Drumming A Different Beat

By Dennis Hunt, Los Angeles Times, March 15, 1983

Drummer Neil Peart of Rush has no immediate plans to leave the Canadian rock trio, but the decision is certainly on his mind.

The problem has nothing to do with Rush going downhill. The band, which also includes Geddy Lee (bass, synthesizers, lead vocals) and Alex Lifeson (lead guitar), is beginning a new tour.

So why is Peart somewhat dissatisfied? The problem is that the 29-year-old drummer craves challenges. It's crucial to him to keep expanding musically, he says, and after eight years, Rush doesn't satisfy his needs so easily anymore.

"Years ago, at the end of a tour, I might have learned 10 new things," Peart explained. "Now I'll be happy to come off the tour learning two new things."

He senses the law of diminishing returns operating against him. "The more you know, the more difficult it is to improve," he said. "As you keep expanding in one general musical area, like rock, you eventually have nowhere to go. I'm still learning and getting excited by the music, but it gets harder to do that all the time. I'm not progressing as much as I did a few years ago."

Without a constant challenge, Peart becomes frustrated. To him, it's disastrous if the music becomes too easily. [sic]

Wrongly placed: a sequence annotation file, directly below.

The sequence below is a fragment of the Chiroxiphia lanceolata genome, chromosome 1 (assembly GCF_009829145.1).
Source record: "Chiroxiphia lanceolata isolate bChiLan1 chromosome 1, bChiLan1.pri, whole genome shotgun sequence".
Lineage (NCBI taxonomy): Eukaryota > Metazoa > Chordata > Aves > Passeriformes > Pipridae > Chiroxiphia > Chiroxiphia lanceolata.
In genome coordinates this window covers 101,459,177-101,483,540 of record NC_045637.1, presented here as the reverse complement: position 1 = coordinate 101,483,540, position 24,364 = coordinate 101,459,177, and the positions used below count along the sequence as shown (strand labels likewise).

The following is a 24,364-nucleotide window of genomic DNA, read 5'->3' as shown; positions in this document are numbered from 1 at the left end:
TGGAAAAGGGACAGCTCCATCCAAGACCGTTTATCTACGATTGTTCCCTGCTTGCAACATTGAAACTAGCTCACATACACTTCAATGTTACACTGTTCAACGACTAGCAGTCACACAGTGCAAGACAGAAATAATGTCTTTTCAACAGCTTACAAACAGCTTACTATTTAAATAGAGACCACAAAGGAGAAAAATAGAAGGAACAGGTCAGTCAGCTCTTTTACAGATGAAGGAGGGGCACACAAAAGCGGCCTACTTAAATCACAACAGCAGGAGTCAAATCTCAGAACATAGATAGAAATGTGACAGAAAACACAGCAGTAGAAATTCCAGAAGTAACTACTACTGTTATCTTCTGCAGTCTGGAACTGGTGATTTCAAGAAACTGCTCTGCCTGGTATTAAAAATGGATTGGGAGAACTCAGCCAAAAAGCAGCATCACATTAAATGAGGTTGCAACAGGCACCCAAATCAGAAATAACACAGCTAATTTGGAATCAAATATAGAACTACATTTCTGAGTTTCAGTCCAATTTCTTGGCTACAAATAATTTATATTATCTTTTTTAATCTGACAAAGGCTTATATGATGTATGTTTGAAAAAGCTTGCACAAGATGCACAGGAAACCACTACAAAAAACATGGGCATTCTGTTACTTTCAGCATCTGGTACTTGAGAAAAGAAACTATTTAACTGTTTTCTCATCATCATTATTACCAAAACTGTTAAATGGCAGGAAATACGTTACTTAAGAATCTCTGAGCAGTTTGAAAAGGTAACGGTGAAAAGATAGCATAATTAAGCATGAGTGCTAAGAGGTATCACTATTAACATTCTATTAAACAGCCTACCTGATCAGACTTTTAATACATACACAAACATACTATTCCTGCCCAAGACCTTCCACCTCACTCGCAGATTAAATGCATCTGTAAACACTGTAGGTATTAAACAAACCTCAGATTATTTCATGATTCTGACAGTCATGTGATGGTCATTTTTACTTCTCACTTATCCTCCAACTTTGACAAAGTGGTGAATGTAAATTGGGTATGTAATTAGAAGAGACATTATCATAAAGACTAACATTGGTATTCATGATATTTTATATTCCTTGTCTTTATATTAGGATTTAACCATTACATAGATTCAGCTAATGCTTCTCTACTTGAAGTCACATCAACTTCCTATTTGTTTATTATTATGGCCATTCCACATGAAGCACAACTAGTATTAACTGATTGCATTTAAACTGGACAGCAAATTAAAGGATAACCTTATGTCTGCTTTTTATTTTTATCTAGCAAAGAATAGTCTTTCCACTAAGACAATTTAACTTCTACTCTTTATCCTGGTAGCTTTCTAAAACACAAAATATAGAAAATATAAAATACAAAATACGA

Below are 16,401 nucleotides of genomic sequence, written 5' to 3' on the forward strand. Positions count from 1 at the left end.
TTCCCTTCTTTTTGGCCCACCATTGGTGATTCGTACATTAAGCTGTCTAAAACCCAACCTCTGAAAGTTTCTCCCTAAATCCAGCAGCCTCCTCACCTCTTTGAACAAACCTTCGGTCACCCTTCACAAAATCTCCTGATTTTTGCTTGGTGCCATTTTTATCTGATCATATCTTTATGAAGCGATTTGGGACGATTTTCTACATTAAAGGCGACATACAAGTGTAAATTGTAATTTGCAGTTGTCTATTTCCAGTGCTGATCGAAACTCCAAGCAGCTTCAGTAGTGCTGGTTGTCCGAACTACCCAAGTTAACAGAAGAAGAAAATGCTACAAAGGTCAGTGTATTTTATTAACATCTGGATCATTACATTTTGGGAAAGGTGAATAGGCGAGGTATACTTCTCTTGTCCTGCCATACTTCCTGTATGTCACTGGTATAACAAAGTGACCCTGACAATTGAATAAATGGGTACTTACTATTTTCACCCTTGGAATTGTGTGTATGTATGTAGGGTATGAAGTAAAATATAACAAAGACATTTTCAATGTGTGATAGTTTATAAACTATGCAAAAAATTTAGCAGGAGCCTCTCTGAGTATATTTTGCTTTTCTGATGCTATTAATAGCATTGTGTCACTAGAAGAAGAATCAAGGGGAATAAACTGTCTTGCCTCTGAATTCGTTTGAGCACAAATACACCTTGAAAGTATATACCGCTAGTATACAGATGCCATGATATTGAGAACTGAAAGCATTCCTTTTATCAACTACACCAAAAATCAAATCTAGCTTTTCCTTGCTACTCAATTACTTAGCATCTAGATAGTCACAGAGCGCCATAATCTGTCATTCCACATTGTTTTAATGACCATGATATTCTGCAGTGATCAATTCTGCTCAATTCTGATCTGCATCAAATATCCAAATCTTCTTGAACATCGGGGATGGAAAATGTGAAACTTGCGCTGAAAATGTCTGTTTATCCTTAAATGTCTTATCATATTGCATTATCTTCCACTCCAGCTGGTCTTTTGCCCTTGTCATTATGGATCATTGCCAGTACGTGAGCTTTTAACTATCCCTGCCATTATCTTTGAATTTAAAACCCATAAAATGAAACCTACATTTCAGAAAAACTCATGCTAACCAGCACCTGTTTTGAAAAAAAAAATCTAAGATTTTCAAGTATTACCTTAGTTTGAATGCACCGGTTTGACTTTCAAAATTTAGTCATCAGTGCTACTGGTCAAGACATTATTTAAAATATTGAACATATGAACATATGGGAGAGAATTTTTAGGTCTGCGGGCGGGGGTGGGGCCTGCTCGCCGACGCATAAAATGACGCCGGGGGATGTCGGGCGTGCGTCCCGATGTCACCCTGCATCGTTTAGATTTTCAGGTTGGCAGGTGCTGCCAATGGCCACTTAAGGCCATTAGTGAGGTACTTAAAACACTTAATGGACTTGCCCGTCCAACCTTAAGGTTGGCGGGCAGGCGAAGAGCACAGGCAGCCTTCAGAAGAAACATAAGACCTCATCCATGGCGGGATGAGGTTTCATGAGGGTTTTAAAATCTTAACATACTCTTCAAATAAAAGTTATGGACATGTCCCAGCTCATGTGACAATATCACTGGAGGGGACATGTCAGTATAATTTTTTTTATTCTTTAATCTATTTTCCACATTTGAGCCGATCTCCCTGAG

"It's got to be hard to play or I get sick of it," he said. "There has to be that element of challenge and that's only there in complex music. It should never be that easy to walk out there and play. If the music is difficult to play sometimes it won't sound that great, but sometimes it will be great. You can only aim for greatness when you're playing difficult music. It's important to aim for greatness, for perfection."

To Peart, no concert is ever routine because, in any one of them, there's the possibility he might come close to perfection. "I have a picture in my mind of what perfection is," he explained. "There's no excuse not to reach that level, to achieve the best performance you're capable of. I measure myself against that level. I try to be as perfect as possible with things like rhythmic flow and tempo changes. I try to keep the tempo as constant as possible.

"All those little things are evaluated in my mind. Then I say, 'Oh, I blew that; oh, I didn't do that; oh, too slow here.' Out of 100, there might be four or five that stand out in my mind as approaching my best. The fans can't usually pick out these mistakes because they're subtle, but I know when I make them and they bother me.

Peart seems to be at the point where he's manufacturing musical challenges. When a musician does that, it usually means he is getting bored.

His solution is to seek challenges outside music. Since becoming Rush's lyricist during his early years with the band, he has developed a fondness for writing. Now he's interested in writing prose. Whenever the band needs a writer, for press releases or biographies, Peart eagerly volunteers. He also has had some articles published.